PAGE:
A tisket, a tasket, no Internet casket

by on October 27, 2009 · 4 comments

Die-hard Halloween fans can find a hearse-load of ghoulish party supplies on the Internet, from Freddie Krueger window silhouettes to a severed arm that hangs from a car trunk. You could even order a casket; maybe use it as a beer cooler. 

One casket hawker on eBay named morbid611 boasted, “Will make a great Halloween prop and even keep it around the house and have fun with it when you have company over [!]  When your neighbors have their cardboard caskets or home made bulky looking box caskets they won’t be able to compare to your real casket.” (Emphasis added. In case you’re curious, the winning bid was $285.)

Unfortunately, in my home state of Virginia, it’s questionable whether I can order one via the Internet. That’s because Virginia is one of  a handful of states that prohibit anyone other than licensed funeral directors from selling caskets. I’m not sure how strictly this prohibition is enforced, though. Some online casket sellers claim they will ship anywhere, but Costco’s casket supplier won’t ship to Virginia.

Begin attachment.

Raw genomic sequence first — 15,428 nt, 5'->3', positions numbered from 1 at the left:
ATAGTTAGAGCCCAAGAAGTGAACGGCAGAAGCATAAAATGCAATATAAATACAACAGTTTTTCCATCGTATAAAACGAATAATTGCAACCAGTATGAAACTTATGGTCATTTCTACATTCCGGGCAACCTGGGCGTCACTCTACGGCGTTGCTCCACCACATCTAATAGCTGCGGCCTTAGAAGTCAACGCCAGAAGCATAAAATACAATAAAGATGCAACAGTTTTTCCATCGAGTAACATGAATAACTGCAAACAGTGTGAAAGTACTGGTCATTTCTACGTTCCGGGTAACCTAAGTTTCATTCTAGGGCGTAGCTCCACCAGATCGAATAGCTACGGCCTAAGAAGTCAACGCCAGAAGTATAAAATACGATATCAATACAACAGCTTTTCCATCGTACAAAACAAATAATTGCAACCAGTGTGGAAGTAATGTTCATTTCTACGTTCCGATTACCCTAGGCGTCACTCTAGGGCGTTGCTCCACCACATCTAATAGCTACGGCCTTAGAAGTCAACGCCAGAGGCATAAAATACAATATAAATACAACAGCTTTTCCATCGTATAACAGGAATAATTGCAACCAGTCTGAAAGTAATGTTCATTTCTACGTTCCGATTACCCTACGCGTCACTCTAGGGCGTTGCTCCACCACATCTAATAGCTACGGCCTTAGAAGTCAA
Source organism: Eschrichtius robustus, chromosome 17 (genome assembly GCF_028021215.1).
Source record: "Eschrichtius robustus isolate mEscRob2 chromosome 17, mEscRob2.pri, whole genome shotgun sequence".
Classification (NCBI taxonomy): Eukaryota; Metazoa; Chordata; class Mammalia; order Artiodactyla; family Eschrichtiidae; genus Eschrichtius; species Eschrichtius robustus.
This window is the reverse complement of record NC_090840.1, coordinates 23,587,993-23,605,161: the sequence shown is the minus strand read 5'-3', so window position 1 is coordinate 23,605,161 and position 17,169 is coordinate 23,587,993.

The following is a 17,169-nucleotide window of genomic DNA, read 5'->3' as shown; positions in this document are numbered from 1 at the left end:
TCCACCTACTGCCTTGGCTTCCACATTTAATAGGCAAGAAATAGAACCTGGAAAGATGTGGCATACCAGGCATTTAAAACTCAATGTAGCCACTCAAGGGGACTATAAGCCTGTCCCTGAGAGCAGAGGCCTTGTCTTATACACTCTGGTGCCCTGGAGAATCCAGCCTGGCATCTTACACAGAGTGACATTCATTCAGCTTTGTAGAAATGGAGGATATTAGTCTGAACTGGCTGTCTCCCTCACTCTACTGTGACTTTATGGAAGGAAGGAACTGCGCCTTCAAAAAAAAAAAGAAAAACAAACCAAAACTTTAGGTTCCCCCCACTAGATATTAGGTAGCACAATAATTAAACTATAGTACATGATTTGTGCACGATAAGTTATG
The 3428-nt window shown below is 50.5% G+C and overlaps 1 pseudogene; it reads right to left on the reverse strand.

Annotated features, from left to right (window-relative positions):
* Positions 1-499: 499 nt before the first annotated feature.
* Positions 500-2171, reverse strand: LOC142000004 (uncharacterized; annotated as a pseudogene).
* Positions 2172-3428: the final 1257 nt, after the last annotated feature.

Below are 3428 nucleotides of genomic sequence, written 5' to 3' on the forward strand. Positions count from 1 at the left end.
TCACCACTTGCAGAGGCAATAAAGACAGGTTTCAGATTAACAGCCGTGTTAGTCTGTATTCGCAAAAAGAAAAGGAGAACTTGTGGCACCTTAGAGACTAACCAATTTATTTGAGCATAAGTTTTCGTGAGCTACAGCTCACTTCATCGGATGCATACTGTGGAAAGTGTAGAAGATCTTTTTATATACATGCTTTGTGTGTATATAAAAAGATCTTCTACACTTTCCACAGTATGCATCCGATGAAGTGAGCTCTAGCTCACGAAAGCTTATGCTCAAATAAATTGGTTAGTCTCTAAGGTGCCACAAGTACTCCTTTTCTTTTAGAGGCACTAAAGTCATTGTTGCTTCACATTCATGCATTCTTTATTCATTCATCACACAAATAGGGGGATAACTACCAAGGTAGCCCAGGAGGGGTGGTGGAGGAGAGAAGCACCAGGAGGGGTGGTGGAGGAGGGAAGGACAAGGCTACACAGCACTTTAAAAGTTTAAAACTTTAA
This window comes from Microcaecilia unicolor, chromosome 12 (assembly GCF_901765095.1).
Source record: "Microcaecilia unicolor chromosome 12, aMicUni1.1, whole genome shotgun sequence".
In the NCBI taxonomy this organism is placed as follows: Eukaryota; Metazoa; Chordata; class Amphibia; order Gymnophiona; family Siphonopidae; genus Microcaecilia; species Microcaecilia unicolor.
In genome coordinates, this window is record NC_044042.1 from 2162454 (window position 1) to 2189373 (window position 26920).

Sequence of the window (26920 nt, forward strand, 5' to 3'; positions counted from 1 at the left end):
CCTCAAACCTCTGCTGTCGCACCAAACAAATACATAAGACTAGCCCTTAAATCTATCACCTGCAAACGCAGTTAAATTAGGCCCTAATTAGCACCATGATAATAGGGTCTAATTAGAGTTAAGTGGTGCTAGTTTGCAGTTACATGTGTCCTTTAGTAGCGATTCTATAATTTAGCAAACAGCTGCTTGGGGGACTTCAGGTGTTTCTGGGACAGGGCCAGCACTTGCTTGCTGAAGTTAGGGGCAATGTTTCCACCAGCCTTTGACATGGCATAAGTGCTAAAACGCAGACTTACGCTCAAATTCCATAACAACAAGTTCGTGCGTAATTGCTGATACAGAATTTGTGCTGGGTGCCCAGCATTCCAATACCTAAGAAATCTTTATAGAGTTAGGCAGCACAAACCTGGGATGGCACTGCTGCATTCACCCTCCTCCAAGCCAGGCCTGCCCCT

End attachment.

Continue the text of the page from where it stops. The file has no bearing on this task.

The evidence is mixed on whether these restrictions increase overall funeral prices. In a 2008 study published in the Journal of Law & Economics, Judith Chevalier and Fiona Scott Morton found that funeral directors who face competition from independent casket retailers simply lower their casket prices and increase their prices for other services by about the same amount.  But the funeral directors’ casket prices still don’t match online prices.  The authors calculate that a simple funeral with a wooden casket would cost about $360 less if the customer purchased the casket online.

Dan Sutter, in an article published in the Journal of Law, Economics, and Policy in 2007, reached similarly mixed conclusions. He found that casket sales restrictions do not affect average receipts per death in the funeral industry (one measure of funeral prices). However, three states that had their casket sales restrictions invalidated by federal courts saw receipts per death fall more rapidly between 1997 and 2002 than states where these regulations remained in effect. In a 2005 study published in the Journal of Private Enterprise, Sutter found that Oklahoma funeral homes charged an average of 68 percent more than an Oklahoma-based Internet retailer charged for the same caskets.

It’s clear that consumers could save money by buying caskets online. Since not many consumers do, researchers have not found that the online competition has reduced funeral directors’ overall revenues in states where this competition is legal.

But this may change over time. Personally, I plan to haunt my family mercilessly if they end up drinking cheap booze at my wake because they overpaid for my casket!

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